A devout but homeless Muslim continues to fast, even as Eid-ul-Fitr marks the end of Ramadan.
Muslims across the world have abstained from food and water during daylight hours for the holy month of Ramadan, with three-day celebrations of Eid at the end by stuffing their faces with an entire month’s worth of calories. However, Mohammed, from the street corner opposite Sainsburys, plans to continue fasting.
“If it’s holy to fast during Ramadan, it’s doubly so for the rest of the year when I don’t have the comforting thought of everyone else doing it at the same time. You could say I’m doing it because of my unshakeable faith in Allah, sure. It could also be because I’m trying to lose weight, detox from eating unhealthy foods, and understand the plight of those who have very little to eat – take your pick.”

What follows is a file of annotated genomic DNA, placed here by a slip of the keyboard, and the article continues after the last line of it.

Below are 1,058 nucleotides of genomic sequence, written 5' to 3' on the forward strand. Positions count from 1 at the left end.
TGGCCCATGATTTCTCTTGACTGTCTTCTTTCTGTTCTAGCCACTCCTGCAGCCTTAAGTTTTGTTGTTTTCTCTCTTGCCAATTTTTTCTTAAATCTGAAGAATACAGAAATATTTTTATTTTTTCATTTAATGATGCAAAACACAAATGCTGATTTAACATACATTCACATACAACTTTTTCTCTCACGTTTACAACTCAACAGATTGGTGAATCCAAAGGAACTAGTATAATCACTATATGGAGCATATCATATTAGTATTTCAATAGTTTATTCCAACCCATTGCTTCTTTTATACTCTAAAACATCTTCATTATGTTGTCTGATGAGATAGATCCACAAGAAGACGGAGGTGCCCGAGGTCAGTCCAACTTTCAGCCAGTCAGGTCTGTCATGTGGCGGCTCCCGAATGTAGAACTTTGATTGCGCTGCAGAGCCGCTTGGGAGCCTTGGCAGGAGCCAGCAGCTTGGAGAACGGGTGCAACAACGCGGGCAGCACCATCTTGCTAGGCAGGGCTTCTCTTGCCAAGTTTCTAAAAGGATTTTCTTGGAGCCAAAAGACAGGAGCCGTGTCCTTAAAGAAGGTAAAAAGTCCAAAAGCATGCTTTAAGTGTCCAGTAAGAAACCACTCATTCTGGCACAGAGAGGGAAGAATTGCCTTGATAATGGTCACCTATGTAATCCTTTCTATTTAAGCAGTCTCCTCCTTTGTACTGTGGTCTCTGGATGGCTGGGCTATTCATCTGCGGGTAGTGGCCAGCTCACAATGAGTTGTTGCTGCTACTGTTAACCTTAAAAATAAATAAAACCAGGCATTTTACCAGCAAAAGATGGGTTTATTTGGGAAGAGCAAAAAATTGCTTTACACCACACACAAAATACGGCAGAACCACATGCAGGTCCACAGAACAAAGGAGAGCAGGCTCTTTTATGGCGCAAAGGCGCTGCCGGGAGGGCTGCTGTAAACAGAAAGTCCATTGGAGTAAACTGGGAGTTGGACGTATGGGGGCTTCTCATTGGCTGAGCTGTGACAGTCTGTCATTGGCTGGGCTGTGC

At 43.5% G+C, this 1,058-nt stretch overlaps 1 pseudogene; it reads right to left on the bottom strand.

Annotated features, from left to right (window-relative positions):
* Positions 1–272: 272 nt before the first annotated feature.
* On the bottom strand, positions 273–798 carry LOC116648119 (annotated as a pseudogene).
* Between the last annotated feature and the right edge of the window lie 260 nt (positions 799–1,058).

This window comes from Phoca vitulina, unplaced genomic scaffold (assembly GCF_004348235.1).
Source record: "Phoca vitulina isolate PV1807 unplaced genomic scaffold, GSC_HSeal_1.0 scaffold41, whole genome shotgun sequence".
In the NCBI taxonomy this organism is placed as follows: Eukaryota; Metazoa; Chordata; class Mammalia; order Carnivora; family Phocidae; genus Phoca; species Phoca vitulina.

The government of Saudi Arabia has offered Ahmad Mahmoud Abdullah political asylum after his home country’s government issued an arrest warrant for advice he gave on how to handle female protesters – a significant problem in countries that frequently oppress their women, but do a poor enough job of it that they can complain about it.
Abdullah, also known as Abu Islam, claimed on his private television channel that rape of female protesters was ‘halal’, though off camera he clarified this statement by asserting “not if the women look like pigs”. This statement was considered too extreme even for Egypt’s incumbent Muslim Brotherhood, leading to the warrant which has prompted the Saudi government to take action what it sees as an “unjust punishment to a reasonable viewpoint”. In fact, officials have gone as far as to recommend Abdullah for a position that’s opened up in one of the their think tanks, as well as offering media censorship to quell any accusations that his recent tirade against Valentine’s Day was the result of being resentful about not getting laid.
Saudi Arabia, a world leader in men’s rights (behind only trailblazers Yemen and Pakistan), has considerable gender inequality matched only by the lopsidedness of their exports, which include oil and the occasional dried fruit.